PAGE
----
An investment trust (also referred to as a closed-ended fund) is simply a company, listed on the stock exchange, that makes investments in shares, bonds, property or other assets and aims to grow the value of them on behalf of its shareholders.
As with any listed company, there are two ways to buy shares in an investment trust:
- Buying new shares, when a new investment trust is launched, or an established trust seeks to raise more money by issuing fresh shares. You’ll buy these direct from the investment trust
- Buying shares on the secondary market – that is, buying shares from someone who wants to sell them. You’ll usually buy these through a broker or online share platform
Benefits of investment trusts
The reason for using an investment trust is that you can pool your money with other investors’ and benefit from the added scale and diversification. Hopefully, you’ll also benefit from the skill of the fund manager in selecting investments.
For example, if you wanted to invest in property, you might struggle to buy a single building on your own. Buy shares in an investment trust, and you can invest as little as £100 in dozens of properties, and benefit from any increase in their value or rental yield.
The same principle applies to investment trusts that focus on shares. If you tried to maintain a portfolio of 50 stocks, dealing fees would eat into your returns, and you’d struggle to keep track of each individual company. An investment trust can keep the impact of those fees down to a minimum, while the fund manager does the hard work for you.
Of course, the fund manager gets paid for this, with his salary and other running costs coming out of the investment trust’s assets. But since investment trusts employ so few people, they tend to have low annual management charges (around 0.5 per cent on average, compared with 1 per cent for unit trusts).
How an investment trust works
Investment trusts, like all listed companies, have a board of directors. And like all boards, it will appoint professional managers. Unusually, though, these managers are typically not full-time employees of the investment trust. Rather, the board selects a fund manager from an asset management firm, who takes the money from the sale of shares and invests it in a portfolio. Investment trusts thus tend not to have any employees, just a board of directors.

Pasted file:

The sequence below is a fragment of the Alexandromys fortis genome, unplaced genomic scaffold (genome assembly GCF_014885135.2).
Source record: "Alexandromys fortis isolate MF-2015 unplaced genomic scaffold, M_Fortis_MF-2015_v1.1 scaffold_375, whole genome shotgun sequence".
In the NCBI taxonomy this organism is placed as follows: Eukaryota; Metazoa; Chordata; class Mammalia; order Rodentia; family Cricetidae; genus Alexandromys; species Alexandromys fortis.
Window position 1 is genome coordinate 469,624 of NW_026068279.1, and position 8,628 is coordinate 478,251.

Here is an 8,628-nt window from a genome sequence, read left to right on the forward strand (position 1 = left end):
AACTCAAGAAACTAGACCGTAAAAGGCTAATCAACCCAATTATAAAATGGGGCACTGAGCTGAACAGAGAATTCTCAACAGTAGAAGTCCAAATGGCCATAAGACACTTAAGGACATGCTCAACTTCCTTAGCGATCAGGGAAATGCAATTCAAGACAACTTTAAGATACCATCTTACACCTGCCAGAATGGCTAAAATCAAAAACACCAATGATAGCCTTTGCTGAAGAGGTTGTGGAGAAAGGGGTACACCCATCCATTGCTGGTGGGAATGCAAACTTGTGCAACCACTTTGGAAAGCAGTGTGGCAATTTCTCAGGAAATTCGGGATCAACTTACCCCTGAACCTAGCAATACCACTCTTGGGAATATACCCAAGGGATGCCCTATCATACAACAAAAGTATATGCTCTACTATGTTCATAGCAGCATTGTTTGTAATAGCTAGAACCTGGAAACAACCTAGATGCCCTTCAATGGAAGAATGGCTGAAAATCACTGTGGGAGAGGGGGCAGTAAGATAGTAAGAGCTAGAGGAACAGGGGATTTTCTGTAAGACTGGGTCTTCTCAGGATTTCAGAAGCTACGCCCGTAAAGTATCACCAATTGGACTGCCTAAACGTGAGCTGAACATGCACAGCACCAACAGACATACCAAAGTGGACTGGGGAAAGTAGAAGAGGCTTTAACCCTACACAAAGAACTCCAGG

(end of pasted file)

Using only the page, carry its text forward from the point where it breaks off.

Following legislation in 2011, investment trusts can invest in almost anything. There are now investment trusts focused on everything from UK dividends to high-risk emerging markets.
Investment trusts pay the standard tax on their investment income, but not on capital gains. This is to make sure that shareholders in investment trusts are not taxed twice: once on the underlying investments, and again on the investment trust shares themselves.
Net asset value (NAV) – the discount and premium question
The total sum of the investment trust’s holdings is known as the net asset value (NAV). If the investment trust owned £500 million worth of property and £500 million worth of shares, for example, its NAV would be £1 billion.
Because shares in an investment trust are traded on the stock market, the price of the shares can change. The price is based on what investors think the investment trust is worth, rather than the strict value of the assets it holds.
This is why an investment trust can be deemed undervalued (trading at a discount) or overvalued (trading at a premium). If it is trading at a discount, it means the share price is less than the NAV per share. When trading at a premium, the share price is greater than the NAV per share – in other words, the total value of all the shares in the trust exceeds the total value of its net assets.
If an investment trust is trading at a premium, this can indicate the market’s faith in its management and prospects for growth. A discount suggests the market expects the value of the assets held by the investment trust to fall. At present, most investment trusts are trading at a discount to their NAV.
By spending this borrowed money (called gearing or leverage), investment trusts can get better returns from their portfolios.
But the danger is that if the fund manager picks poorly, the investment trust’s returns will be even worse than they would have been without the borrowing.
Often, investment trust managers use gearing not to try and enhance returns, but simply to manage their portfolios more efficiently.
Related investment guides
- Investment trusts versus unit trusts – the two vehicles compared.
- Open-ended funds – the other kind of collective investment fund.
Also see: Investment Trust Reviews – Research and analysis of the best investment funds currently available to UK retail investors